I could tell she was dreaming by the way her eyes darted underneath the closed lids as her fingers twitched involuntarily. The streetlight filtering in through the blinds cast striated bands across her face and body. I could see that her breathing had quickened. Was it that recurring dream she described being whisked down the rapids in a suit made of balloons? Was she scared? She almost looked to be smiling. Perhaps she was dreaming of another man. What would it be like to see inside another’s dreams? I sighed and gently brushed a few strands of hair from over her face. She took a deep breath and her whole body seemed to sink an inch deeper into the bed as she exhaled. I felt an inner peace watching her sleep… the rhythm of her breathing, the relaxation in her face, that sense that she was safe and potentially happy. Can one be happily unconscious? I had spent decades fighting my own need for sleep and yet I found it so right for everyone else.
She began to shake a bit. Almost like she was shivering. It passed almost as quickly as it had begun. The she began to moan. A deep sort of hum. I mistook it for something positive at first until I saw the grimace on her still sleeping face. Her jaw clenched. Her eyelids squeezed into narrowing folds. I usually tried not to wake her in the middle of a sound sleep—it was almost always more disturbing than whatever she was dreaming. Mostly, she didn’t remember her dreams. Nor did she seem to have that many bad ones. At least, not that she admitted to. Her whole body began to shake violently enough so that the headboard tapped against the wall. I’d only seen this once before in real life when I was in grade school. A male classmate with epilepsy had a seizure on the floor just before we were dismissed for the day. She had flipped over so that her back was to me. I threw an arm up and around her and pulled her firmly against me. “Shelle, Shelle.” I spoke trying to wake her. The shaking diminished some but she did not wake. As she pulled slightly away from me a band of light crossed over her ear quickly—it looked as if something shiny and sticky was coming out of her ear. Dark. Possibly blood? “Shelle?” I said louder. She went rigid on her back. I grabbed the sides of her face, cupping her cheeks. “Shelle, wake up. It’s just a dream.” She began to froth at the mouth. A raspy noise coming from her throat. Her eyes still closed. I sat up and opened her eyes by pushing my pointer fingers up as I pulled down with the sides of my thumbs. My throat constricted like I was about to vomit as I gazed into blackness. Just empty sockets. No eyes, no blood. Just holes in her cavernous skull.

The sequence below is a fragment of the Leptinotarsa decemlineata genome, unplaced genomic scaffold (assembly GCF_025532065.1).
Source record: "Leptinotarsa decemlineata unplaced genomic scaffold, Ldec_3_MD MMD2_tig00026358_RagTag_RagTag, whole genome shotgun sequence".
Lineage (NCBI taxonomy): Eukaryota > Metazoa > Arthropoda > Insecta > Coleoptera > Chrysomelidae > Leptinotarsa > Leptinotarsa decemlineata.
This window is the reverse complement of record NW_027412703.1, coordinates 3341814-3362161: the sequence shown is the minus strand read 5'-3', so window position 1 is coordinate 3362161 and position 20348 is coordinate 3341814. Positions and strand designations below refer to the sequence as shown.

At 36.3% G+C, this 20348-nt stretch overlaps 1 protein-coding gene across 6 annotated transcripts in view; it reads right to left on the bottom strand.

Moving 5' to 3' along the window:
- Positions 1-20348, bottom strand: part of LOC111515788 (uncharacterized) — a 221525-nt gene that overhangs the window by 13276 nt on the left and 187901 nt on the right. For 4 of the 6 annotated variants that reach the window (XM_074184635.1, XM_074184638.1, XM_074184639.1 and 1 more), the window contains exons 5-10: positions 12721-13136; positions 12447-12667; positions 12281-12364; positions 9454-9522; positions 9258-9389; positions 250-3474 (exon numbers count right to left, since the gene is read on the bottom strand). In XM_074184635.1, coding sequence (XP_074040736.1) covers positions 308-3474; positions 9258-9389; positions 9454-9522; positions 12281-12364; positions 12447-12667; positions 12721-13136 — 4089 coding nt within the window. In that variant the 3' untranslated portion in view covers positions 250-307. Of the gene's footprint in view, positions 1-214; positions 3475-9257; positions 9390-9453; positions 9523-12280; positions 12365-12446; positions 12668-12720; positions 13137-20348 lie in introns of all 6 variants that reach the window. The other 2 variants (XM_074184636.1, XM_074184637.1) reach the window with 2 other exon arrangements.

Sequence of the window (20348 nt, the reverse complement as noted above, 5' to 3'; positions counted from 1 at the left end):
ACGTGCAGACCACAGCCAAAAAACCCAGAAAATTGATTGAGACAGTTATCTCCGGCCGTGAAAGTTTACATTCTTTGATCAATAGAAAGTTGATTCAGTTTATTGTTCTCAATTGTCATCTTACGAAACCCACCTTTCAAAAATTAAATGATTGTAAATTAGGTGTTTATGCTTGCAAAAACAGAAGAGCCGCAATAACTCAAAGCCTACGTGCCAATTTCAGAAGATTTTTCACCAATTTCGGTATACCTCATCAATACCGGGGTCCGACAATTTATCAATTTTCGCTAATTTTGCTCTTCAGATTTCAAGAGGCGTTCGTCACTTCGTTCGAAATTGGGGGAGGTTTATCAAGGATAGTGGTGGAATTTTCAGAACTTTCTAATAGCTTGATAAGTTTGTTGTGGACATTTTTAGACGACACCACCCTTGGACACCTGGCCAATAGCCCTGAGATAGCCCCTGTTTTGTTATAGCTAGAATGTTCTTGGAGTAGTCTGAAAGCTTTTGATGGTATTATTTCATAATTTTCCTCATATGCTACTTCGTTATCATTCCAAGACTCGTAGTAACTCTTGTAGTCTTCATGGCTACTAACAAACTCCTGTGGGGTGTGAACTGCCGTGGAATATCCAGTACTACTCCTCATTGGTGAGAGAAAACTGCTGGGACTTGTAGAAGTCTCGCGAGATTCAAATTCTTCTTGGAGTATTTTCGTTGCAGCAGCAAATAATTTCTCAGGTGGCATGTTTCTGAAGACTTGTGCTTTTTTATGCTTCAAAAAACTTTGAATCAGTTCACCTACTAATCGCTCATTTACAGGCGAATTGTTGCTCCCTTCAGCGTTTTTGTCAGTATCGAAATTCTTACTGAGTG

I started to yell “Shelle!” but before I got pass the “Shhh” my left shoulder began to shake. Garbled deep within my head like underwater sounds was a voice repeating something over and over. It grew louder and louder until I finally understood it, like my head had burst out of a pool: “MICHAEL!” I jerked backwards, eyes suddenly opened. Michelle was leaning over me. “You were having a bad dream. It was just a dream.” I inhaled sharply not realizing I’d stopped breathing entirely for a bit there. I blinked and stared at her. She kissed me on the cheek. Told me to go back to sleep as she lay her head on my chest. My own breathing eventually returned to normal aided by hers pushing gently against me as she fell back asleep. My eyes surveyed the dark room, sliding over silhouetted furniture, the dark outline of clothes against a pale rug, a door on the wrong wall.
None of this was familiar.